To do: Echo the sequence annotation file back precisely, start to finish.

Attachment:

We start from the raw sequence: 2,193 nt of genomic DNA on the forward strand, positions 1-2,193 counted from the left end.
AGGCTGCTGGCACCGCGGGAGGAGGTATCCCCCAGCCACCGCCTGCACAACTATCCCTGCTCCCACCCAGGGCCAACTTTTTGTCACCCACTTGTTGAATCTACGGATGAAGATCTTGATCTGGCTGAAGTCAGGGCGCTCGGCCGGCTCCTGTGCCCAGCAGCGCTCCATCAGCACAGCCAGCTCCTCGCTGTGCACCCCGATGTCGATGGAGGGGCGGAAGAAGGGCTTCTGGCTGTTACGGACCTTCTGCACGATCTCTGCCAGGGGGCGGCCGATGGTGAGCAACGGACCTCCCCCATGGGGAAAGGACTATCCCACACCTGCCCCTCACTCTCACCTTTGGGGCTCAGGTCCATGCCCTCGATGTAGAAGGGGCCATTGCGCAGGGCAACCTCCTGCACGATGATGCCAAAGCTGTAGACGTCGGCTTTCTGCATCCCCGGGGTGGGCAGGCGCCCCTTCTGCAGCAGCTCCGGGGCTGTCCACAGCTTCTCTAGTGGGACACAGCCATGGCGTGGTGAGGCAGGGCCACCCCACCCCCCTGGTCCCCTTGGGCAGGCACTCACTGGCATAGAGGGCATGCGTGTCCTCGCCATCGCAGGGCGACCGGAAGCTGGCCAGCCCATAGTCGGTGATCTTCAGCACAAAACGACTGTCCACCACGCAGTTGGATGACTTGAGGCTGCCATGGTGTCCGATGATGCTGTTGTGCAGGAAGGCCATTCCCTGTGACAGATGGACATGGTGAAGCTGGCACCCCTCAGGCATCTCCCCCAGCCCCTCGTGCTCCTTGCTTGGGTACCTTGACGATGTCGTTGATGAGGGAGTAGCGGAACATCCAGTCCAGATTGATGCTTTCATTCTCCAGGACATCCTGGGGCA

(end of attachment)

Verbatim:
We start from the raw sequence: 2,193 nt of genomic DNA on the forward strand, positions 1-2,193 counted from the left end.
AGGCTGCTGGCACCGCGGGAGGAGGTATCCCCCAGCCACCGCCTGCACAACTATCCCTGCTCCCACCCAGGGCCAACTTTTTGTCACCCACTTGTTGAATCTACGGATGAAGATCTTGATCTGGCTGAAGTCAGGGCGCTCGGCCGGCTCCTGTGCCCAGCAGCGCTCCATCAGCACAGCCAGCTCCTCGCTGTGCACCCCGATGTCGATGGAGGGGCGGAAGAAGGGCTTCTGGCTGTTACGGACCTTCTGCACGATCTCTGCCAGGGGGCGGCCGATGGTGAGCAACGGACCTCCCCCATGGGGAAAGGACTATCCCACACCTGCCCCTCACTCTCACCTTTGGGGCTCAGGTCCATGCCCTCGATGTAGAAGGGGCCATTGCGCAGGGCAACCTCCTGCACGATGATGCCAAAGCTGTAGACGTCGGCTTTCTGCATCCCCGGGGTGGGCAGGCGCCCCTTCTGCAGCAGCTCCGGGGCTGTCCACAGCTTCTCTAGTGGGACACAGCCATGGCGTGGTGAGGCAGGGCCACCCCACCCCCCTGGTCCCCTTGGGCAGGCACTCACTGGCATAGAGGGCATGCGTGTCCTCGCCATCGCAGGGCGACCGGAAGCTGGCCAGCCCATAGTCGGTGATCTTCAGCACAAAACGACTGTCCACCACGCAGTTGGATGACTTGAGGCTGCCATGGTGTCCGATGATGCTGTTGTGCAGGAAGGCCATTCCCTGTGACAGATGGACATGGTGAAGCTGGCACCCCTCAGGCATCTCCCCCAGCCCCTCGTGCTCCTTGCTTGGGTACCTTGACGATGTCGTTGATGAGGGAGTAGCGGAACATCCAGTCCAGATTGATGCTTTCATTCTCCAGGACATCCTGGGGCA